Test Files

More detailed information on XUnit can be found in Unit Testing notes

Since we've configured XUnit it may be useful to understand how these tests work in the context of F#. XUnit tests are organized into modules. Regardless of which of the two methods above you're using the test files work the same

Generally, a test file will contain:

  1. A top-level module definition
  2. open statements to import XUnit
  3. Test functions annotated with Fact or Theory

XUnit tests can be broken into 2 types:

  1. Single-case tests without input parameters inputs are labelled Fact
  2. Multi-case tests which make use of input parameters are labelled Theory and use InlineData

Fact

Let's add the following content into our test file into one that tests the hello function from our Lib code with the input "Name"

LibraryTests.fs/Library.test.fs

module LibraryTests

open Xunit
open MyProject.Lib.Say

[<Fact>]
let ``Say.hello -> "Hello name" `` () =
    let name = "name"
    let expected = "Hello name"

    let result = hello name

    Assert.Equal(expected, result)

F# allows us to name our functions using special characters provided they're enclosed in backticks as seen above. Naming test functions this way allows them to be more discriptive than more traditional variable names

Additionally, there's the normal XUnit test setup which includes calling our test function with some input and asserting something about it using Assert.Equal from XUnit

Theory

We can add a Theory to test our function with multiple different inputs:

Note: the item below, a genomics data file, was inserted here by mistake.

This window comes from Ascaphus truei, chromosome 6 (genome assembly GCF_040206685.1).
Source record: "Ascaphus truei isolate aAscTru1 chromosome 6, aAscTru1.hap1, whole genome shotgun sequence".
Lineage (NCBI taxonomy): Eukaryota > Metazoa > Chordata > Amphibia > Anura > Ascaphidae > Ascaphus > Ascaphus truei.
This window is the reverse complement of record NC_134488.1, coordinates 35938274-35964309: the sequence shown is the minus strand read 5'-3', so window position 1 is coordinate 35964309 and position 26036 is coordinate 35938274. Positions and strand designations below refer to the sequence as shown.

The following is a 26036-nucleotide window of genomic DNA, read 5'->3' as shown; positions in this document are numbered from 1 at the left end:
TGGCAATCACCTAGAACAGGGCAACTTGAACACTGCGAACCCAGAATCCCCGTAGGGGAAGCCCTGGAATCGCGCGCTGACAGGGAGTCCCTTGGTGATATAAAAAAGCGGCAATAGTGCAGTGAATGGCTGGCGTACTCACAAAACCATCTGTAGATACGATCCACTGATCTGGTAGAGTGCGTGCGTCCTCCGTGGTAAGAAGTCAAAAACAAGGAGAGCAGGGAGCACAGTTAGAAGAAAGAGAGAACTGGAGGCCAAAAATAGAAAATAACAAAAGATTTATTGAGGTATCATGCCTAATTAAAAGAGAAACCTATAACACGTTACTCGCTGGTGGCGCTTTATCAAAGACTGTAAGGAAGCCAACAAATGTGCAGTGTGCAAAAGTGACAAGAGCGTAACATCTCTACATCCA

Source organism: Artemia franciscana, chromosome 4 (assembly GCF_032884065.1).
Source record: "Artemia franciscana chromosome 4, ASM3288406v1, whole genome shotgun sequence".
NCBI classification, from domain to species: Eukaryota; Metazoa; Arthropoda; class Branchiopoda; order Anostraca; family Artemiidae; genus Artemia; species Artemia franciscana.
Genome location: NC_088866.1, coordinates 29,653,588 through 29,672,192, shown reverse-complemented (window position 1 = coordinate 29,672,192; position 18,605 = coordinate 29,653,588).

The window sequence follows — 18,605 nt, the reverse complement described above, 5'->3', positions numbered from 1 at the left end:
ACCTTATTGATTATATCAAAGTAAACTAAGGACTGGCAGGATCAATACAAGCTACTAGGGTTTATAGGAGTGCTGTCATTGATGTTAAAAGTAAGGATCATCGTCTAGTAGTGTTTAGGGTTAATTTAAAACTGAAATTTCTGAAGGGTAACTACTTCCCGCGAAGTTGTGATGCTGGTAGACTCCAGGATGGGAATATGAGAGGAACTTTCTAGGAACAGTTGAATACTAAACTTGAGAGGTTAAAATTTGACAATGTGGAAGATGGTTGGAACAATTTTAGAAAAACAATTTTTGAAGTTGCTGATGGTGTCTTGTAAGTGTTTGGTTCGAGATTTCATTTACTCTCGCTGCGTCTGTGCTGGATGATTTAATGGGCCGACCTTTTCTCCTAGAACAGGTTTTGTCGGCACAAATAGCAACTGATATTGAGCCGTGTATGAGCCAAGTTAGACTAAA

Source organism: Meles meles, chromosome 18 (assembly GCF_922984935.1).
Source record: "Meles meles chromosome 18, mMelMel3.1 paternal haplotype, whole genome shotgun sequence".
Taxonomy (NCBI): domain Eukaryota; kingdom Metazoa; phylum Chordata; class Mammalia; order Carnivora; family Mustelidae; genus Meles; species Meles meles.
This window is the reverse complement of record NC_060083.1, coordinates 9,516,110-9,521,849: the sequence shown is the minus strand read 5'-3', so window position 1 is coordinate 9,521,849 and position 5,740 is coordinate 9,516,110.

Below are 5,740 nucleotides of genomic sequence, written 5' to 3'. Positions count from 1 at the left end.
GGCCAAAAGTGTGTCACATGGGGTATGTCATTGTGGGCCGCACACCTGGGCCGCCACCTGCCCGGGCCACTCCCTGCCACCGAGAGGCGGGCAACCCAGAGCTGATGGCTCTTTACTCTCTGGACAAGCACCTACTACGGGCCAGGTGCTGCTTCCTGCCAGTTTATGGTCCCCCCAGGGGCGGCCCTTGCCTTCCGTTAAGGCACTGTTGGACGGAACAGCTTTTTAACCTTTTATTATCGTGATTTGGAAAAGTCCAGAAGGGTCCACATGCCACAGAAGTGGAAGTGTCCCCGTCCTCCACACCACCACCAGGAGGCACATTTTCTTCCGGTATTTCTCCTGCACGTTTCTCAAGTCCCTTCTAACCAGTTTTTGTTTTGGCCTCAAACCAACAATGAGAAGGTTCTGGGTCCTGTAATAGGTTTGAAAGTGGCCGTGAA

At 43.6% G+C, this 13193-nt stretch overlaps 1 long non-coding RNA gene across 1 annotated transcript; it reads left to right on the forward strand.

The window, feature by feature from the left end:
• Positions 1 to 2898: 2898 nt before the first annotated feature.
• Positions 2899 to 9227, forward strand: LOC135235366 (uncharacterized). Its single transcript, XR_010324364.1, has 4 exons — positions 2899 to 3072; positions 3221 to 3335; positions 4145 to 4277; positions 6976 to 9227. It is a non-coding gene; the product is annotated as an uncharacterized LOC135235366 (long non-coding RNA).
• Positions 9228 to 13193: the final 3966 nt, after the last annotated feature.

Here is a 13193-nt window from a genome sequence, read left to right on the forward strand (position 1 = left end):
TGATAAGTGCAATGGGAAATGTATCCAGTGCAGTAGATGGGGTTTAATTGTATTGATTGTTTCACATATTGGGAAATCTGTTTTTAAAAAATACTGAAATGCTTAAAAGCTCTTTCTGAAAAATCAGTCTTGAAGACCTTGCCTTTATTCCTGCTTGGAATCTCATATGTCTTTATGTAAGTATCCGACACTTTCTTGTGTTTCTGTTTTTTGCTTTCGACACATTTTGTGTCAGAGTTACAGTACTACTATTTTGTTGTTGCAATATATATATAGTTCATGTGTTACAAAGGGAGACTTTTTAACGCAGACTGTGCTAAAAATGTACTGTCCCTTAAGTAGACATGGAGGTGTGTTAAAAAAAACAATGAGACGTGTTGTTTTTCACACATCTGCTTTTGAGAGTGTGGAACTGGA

LibraryTests.fs/Library.test.fs

[<Theory>]
[<InlineData("name", "Hello name")>]
[<InlineData("World", "Hello World")>]
let ``Say.hello -> concantenated string`` (name:string, expected: string) =
    let result = hello name

    Assert.Equal(expected, result)

In the above we add the InlineData attribute which allows us to provide inputs to our test, as well as specifying a name and expected argument for our function. The test framework will then call our test using the arguments as specified in InlineData

When we're done our test file should have the following content:

module LibraryTests

open Xunit
open MyProject.Lib.Say

[<Fact>]
let ``Say.hello -> "Hello name" `` () =
    let name = "name"
    let expected = "Hello name"

    let result = hello name

    Assert.Equal(expected, result)

[<Theory>]
[<InlineData("name", "Hello name")>]
[<InlineData("World", "Hello World")>]
let ``Say.hello -> concantenated string`` (name:string, expected: string) =
    let result = hello name

    Assert.Equal(expected, result)

Running Tests

In order to run tests we can use the dotnet-cli. Depending on the method used you can run your test from the project's root directory using the following command:

  • Method 1 - dotnet test MyProject.Tests
  • Method 2 - dotnet test MyProject.Lib

Alternatively, tests can also be run from your IDE or Visual Studio Code with the Ionide and .NET Core Test Explorer extensions installed

Additional Resources

If you'd like a deeper look into F# or XUnit here are some of my other posts which cover those:

Nabeel Valley